At the mouth of the Manawatu River, the settlement of Foxton was seen in the 1860s as a possible port for the Manawatu region. Roads often became treacherous and impassable in bad weather, and as the Manawatu River was not navigable far inland, a more dependable route than the roads was necessary so that the region could receive imports and export its products, particularly timber. Due to poor financial conditions at the time, a tramway built with wooden rails rather than a railway was proposed in 1865 as a cost-effective mode of transport. Not even this was affordable at the time, and it was not until Julius Vogel announced his "Great Public Works" policy in 1870 that construction was finally approved.
As planned in 1865, the line was built as a wooden-railed tramway, with construction commencing in 1871. On 20 August 1872, a steam locomotive constructed by the Dunedin firm of Messrs R. S. Sparrow and Co. was delivered and operated on the completed portion of tramway; this was the first New Zealand-built locomotive to run. The line was completed to Palmerston North on 25 July 1873, a distance of 40 kilometres, and soon proposals were made to extend it to Wanganui. However, by 1874, the inadequacies of wooden rails were becoming apparent, and after an attempt at relaying the line with iron rails in February 1875 did not provide the durability required, the decision was made to relay the line with steel rails to railway standards. The land through which the line ran was generally flat, with the Oroua River the only serious obstacle. It was crossed with a 56-metre long bridge. The line was formally re-opened as a railway on 27 April 1876.
In 1886 the Wellington and Manawatu Railway's (WMR) line was opened from Wellington to the Foxton line at Longburn, near Palmerston North. The government's original plan had been to extend the Foxton line down to Wellington, but the private company established to build the line due to the government's inaction elected to follow the most direct route to Palmerston North, thereby bypassing Foxton. At this point, the Foxton line technically became a branch line, though it remained the terminus of the government railway's main line until 1908, when the WMR was purchased and incorporated in the North Island Main Trunk Railway linking Wellington and Auckland. The Foxton Branch was a branch in all aspects from this time onwards.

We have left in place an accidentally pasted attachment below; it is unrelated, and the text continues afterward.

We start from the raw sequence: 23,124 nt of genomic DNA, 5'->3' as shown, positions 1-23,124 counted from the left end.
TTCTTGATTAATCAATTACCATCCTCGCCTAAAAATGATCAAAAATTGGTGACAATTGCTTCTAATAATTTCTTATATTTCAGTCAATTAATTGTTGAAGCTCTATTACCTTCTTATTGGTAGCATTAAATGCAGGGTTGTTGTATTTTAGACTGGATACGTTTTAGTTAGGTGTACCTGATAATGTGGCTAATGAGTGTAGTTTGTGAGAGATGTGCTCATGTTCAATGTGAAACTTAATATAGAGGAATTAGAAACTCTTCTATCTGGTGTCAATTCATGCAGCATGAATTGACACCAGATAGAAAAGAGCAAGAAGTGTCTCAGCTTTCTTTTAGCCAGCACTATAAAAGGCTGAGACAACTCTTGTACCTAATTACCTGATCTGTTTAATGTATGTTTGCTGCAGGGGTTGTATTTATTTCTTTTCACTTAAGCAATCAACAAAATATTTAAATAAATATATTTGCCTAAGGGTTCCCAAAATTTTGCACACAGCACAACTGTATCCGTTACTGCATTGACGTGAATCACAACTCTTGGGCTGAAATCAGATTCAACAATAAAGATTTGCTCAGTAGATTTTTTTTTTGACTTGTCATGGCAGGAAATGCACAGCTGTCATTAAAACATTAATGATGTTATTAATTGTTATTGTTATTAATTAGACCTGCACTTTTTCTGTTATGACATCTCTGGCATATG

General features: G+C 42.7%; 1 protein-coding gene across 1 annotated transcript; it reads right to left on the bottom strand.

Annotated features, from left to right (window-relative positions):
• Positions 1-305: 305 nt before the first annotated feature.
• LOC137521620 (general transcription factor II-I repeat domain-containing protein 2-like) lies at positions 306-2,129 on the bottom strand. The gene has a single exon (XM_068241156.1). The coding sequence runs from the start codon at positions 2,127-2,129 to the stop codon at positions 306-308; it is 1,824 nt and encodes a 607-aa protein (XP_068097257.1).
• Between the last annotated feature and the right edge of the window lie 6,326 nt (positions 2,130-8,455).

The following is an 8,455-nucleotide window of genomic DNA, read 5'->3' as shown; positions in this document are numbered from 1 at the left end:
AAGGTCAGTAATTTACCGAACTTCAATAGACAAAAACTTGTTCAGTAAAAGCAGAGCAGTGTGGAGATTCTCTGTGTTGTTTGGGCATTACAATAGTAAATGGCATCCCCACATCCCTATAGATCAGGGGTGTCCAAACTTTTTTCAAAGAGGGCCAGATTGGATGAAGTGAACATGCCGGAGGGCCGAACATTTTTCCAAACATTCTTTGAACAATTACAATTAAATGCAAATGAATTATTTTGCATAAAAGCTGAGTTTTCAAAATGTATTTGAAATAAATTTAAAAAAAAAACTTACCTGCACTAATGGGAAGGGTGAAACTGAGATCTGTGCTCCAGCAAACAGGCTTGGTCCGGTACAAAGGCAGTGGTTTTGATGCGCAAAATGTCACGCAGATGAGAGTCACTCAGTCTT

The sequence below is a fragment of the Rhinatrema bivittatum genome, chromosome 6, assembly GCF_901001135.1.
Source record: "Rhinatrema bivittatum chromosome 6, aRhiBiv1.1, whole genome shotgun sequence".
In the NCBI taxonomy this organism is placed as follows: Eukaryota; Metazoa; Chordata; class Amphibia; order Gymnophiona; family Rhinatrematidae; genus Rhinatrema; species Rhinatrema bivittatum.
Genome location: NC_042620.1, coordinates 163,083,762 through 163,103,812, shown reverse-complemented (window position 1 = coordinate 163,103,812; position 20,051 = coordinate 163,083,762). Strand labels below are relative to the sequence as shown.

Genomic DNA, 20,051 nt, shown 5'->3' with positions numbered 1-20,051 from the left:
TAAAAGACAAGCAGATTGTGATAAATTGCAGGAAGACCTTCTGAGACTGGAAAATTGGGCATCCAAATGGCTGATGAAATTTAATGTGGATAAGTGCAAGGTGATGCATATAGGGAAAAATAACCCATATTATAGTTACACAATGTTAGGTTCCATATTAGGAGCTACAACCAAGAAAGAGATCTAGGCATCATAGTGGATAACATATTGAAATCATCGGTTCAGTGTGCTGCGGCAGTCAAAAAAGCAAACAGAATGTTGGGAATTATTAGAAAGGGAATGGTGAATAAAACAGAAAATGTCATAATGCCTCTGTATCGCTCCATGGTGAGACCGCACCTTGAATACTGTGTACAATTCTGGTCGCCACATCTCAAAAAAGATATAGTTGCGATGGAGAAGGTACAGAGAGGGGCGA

The following stations were on the Foxton Branch, with the distance from the junction in Longburn in brackets:
The line was very important for its first 12 years. Northbound freight and passengers from Wellington came up the west coast via ship and transferred to the railway in Foxton, and the town was served by express trains. When the WMR's line opened, traffic to Foxton dropped so markedly that services were slashed to run on alternate days, though daily trains were restored at a later date. Passenger ferries between Wellington and Foxton disappeared overnight. Most freight also used the new line, but the government railways did not wish to utilise a competitor's service and continued to ship railway coal in via Foxton. The flax trade in the region also continued to use Foxton as a harbour and provided traffic for the line.
In 1903, a mixed train ran daily between Foxton and Palmerston North, and it was augmented by a passenger-only service from Palmerston North and return thrice a week. In 1913, the passenger train operated six days a week. However, freight services were in decline: with the acquisition of the WMR in 1908, the Railways Department ceased shipping coal via Foxton. The wharf's condition was deteriorating and by 1916, only one shipping company possessing two steamers used Foxton, and when the company's main shed burnt down in 1922, it ceased to operate. Local interests continued to try to generate shipping traffic but met with little success and only a small amount of traffic was generated for the railway. In 1942, all shipping via Foxton ceased.
In 1932, passenger services were withdrawn and the locomotive depot closed, with the only trains on the line being a daily goods service from Palmerston North. During World War II, troop trains ran as the Manawatu Mounted Rifles established a camp on Foxton's racecourse, but after the war traffic continued to decline. Only three trains ran a week in 1952; in comparison, road freight services to the town were thriving. A mere 5,500 tonnes per annum were railed off the branch to other destinations, while 13,000 tonnes of freight came onto the line. The traffic outwards was mostly woolpacks and root crops, while lumber, lime, manure and coal were the primary traffic inwards. Closure was inevitable, and some may see it surprising that the line survived until the end of the 1950s. A farewell passenger excursion ran on 17 July 1959, and the last freight train operated a few days later. Formal closure was on 27 July.
It is typical for evidence of closed railway lines to be destroyed by both nature and human activity, but some remnants of the Foxton Branch still exist. The line ran for much of its length right beside State Highways 1 and 56, but road re-alignment and flood control earthworks have destroyed some of the formation. Near Longburn, SH 56 utilises the formation. Rubble from both the railway and old road bridges across the Oroua River can still be seen from the new road bridge. Little of the railway remains in Foxton.